The plans for establishing the store’s new footprint are keeping him busy (by July, bids were out on the expansion and Poulos hoped to break ground by summer’s end), but Poulos also is maintaining a close watch on Pop’s internet business, which he now estimates accounting for about a third of the store’s total revenue. As one of the early adapters among beverage alcohol retailers of the Web as a business tool (Pop’s first put up a static page around 1994, followed a few years later with a more sophisticated site that included a complete list of the store’s inventory), Poulos relies on e-marketing for both internet and in-store sales and promotion.
The internet seemed to explode as a source of business for Pop’s around 2000, he says, with much of their phone order activity migrating there, and its volume has been increasing at a rate between 2% and 5% each year. (He expects the internet rate of growth to be flat when FY 2009 is toted up, though he’s predicting about a 7% increase in in-store sales.) While some stores try to keep customers tethered to their internet store through constant emails, even daily, Pop’s sticks with one notice per week, promoting six wines that are featured as their weekly special. ‘If you start sending customers email every day, you are going to start annoying them,’ Poulos says. ‘One email tickles them, and we find that we get a lot of response from them.’
The items are also listed on the Pop’s website (www.popswine.com) and are usually discounted heavily ‘ one recent email featured post reads, ‘They say $13 (Wine Spectator), we say $6.67 per bottle!!’ For the same 2007 Sebastiani Sonoma County Chardonnay, the website proclaimed, ‘Yep…. this is too good to be true. We made a huge purchase of this wine at a rather incredible price…. and we’re not talking old, distressed no-name merchandise with a built-in huge profit.’
Passing along such a major discount is key to Pop’s sales philosophy. ‘If I get 20% on 50 cases, and the net price is a 25% markup, I look good and make a profit.’
Internet sales have changed the beverage alcohol retail business in numerous ways, says Poulos. He believes it’s stripped out much of the profitability from selling fine wine, for instance, as smart shoppers are increasingly establishing to the penny the best prices for once-lucrative vintage Bordeaux and Burgundy, and instead of committing all their purchases to one store, they are just as likely to order chateau by chateau, from store to store.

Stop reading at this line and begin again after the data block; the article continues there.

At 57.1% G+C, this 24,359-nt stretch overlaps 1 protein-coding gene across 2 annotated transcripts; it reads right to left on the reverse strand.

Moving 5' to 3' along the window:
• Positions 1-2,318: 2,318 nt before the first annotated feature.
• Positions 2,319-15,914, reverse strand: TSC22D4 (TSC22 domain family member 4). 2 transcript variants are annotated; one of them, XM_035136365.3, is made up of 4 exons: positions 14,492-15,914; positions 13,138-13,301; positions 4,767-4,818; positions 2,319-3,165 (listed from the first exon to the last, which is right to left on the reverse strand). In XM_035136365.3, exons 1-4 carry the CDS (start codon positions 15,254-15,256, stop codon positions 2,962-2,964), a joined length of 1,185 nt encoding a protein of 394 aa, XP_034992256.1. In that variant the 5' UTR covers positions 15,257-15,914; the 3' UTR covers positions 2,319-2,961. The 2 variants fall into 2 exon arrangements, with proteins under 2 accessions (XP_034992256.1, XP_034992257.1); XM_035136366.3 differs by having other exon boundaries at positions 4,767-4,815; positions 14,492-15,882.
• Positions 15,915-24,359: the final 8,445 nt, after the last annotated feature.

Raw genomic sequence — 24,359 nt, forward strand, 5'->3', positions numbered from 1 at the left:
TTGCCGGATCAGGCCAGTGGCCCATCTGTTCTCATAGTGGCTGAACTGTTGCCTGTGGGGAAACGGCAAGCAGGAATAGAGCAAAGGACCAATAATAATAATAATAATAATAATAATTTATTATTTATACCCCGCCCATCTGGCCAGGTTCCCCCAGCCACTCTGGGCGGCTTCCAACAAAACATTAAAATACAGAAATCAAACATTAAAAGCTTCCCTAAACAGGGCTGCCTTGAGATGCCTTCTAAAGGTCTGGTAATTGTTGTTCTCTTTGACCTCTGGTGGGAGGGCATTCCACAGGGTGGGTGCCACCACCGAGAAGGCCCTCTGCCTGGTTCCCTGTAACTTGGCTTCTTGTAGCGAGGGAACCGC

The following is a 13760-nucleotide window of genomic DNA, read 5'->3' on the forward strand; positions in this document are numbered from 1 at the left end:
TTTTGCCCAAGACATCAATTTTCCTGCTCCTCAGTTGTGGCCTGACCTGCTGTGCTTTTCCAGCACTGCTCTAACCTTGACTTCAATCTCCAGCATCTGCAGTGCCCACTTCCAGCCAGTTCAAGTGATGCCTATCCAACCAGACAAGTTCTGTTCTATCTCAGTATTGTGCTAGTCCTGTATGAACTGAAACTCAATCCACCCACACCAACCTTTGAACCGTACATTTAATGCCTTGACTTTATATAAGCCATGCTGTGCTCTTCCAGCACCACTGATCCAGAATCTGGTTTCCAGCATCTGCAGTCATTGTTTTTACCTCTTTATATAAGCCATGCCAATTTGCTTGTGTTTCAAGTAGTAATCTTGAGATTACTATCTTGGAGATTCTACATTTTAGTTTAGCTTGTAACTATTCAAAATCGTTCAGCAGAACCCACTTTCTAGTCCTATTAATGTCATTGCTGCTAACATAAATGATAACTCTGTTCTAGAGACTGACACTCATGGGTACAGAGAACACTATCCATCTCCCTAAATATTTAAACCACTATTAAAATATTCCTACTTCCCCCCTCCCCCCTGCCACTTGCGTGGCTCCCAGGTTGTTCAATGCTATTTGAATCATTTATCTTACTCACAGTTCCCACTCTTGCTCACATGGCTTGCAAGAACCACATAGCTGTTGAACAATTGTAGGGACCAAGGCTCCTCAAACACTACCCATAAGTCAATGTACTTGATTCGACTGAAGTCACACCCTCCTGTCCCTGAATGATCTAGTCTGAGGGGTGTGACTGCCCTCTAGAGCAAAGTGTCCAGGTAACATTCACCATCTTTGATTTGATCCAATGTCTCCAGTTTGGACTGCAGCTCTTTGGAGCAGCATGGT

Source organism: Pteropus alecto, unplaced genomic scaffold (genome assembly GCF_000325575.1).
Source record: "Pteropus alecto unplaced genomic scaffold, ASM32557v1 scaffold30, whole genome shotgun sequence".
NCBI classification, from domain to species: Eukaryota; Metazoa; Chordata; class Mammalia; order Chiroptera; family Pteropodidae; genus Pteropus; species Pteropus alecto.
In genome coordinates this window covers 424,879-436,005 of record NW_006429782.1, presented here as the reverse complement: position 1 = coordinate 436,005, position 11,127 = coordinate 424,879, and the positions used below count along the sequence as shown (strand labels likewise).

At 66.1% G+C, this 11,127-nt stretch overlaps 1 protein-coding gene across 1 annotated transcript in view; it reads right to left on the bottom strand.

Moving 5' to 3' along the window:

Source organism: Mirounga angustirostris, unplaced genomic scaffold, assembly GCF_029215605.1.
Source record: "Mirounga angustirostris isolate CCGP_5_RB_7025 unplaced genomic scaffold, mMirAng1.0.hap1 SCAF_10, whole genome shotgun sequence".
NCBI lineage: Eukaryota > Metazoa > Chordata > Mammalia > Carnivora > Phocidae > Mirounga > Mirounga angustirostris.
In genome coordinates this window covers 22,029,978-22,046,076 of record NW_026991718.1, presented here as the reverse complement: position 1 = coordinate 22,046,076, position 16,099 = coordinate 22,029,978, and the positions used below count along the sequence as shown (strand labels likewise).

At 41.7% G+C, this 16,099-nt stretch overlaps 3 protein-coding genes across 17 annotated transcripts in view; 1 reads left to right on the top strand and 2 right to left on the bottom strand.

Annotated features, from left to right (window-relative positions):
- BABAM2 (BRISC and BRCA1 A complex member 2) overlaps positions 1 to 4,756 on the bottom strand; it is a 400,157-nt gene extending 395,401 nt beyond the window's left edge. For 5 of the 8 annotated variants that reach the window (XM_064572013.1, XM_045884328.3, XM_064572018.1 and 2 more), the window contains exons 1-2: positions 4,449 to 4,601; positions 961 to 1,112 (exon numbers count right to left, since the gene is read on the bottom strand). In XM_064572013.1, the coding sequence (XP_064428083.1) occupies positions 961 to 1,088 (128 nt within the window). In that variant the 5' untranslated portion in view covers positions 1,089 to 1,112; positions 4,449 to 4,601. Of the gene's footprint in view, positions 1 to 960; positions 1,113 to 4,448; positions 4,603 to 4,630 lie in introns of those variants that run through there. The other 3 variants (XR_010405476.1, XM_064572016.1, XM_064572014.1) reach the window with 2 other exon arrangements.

‘The fine wine buyer can search and find the best prices very efficiently on the internet now. It’s almost a game to them, one we can’t win. You can’t focus on specialty wines that make up 1%of your business. We used to be a very big Bordeaux store, selling two or three thousand cases per vintage when this was a much smaller place. But the market has changed completely, as prices rose and the internet came along. It’s a commodity now and you can’t put too much energy in it; it’s just not worth it. With the way people shop, you can have only a 10% margin on [fine wine] and still lose the sale.’
‘It’s too easy to fall into the fine wine trap and we’ve been there. Burgundy was a passion of mine and one day we looked at out numbers and it turned out that 20% of our dollars in inventory were in red Burgundy ‘ you can’t do that and still provide people with what they want,’ he says.
Lately, Poulos sees spirit sales gaining share in his store, which has traditionally split about 80% wine to 20% spirits. While customers are avoiding high-end wines for those in the $20 sweet spot, they are still willing to spend $50 or so on a bottle of whiskey, experiment with the latest flavored vodka or respond to Pop’s deals on new items, like the four stack cases recently displayed of lemon-lime flavored liqueur Cryptonic. He was quick to jump on the St.- Germain Elderflower liqueur bandwagon, even though it seemed an unlikely product for his store, and he now sells two cases a month.
Vodka Is Retail King
Vodka of course is retail king by far, and Pop’s lists more than 350 vodka skus online. Flavors are big and getting bigger, with even vegetable-flavored bands selling. ‘If a new vodka comes out, or if there’s a new flavor for Smirnoff or Absolut, we have it in every size.’
With a top-notch selection of single malt Scotches and American whiskies, Pop’s doesn’t just depend on the trend-influenced customer. And if fine wine isn’t your thing, or the latest imports from Spain or Chile (two area Poulos sees growing) then perhaps one of the emerging quality box wines, or just a king size jug of Carlo Rossi will do. Pop’s has them all.
Poulos believes many of his competitors are playing right into his hands by ignoring customer requests for unusual or unstocked items ‘ recently, a shopper asked about a case of a certain pinot noir that she couldn’t locate, one that two other retailers refused to order for her. ‘I couldn’t understand that, and, of course, we got it for her. It was an easy profit. We succeed because our competitors don’t make the effort or don’t care. It’s all common sense, about giving people what they want.’
While the internet may have subtracted some profitability from more traditional fine wine selling, at the same time stores like Pop’s that carry a broad selection see a strong response from similar internet shoppers looking for specialty items not easily found in their home market, whether they are in distant part of New York, hundreds of miles away, or closer. ‘When they find what it is they’re looking for, they email their friends and their families who also want it,’ says Poulos. One day’s internet order for a small distribution Scotch whisky like Compass Box, for instance, will be followed suddenly by a wave of requests, something Poulos believes could only come from networking enthusiasts tipping each other off when Pop’s stocks a brand they covet.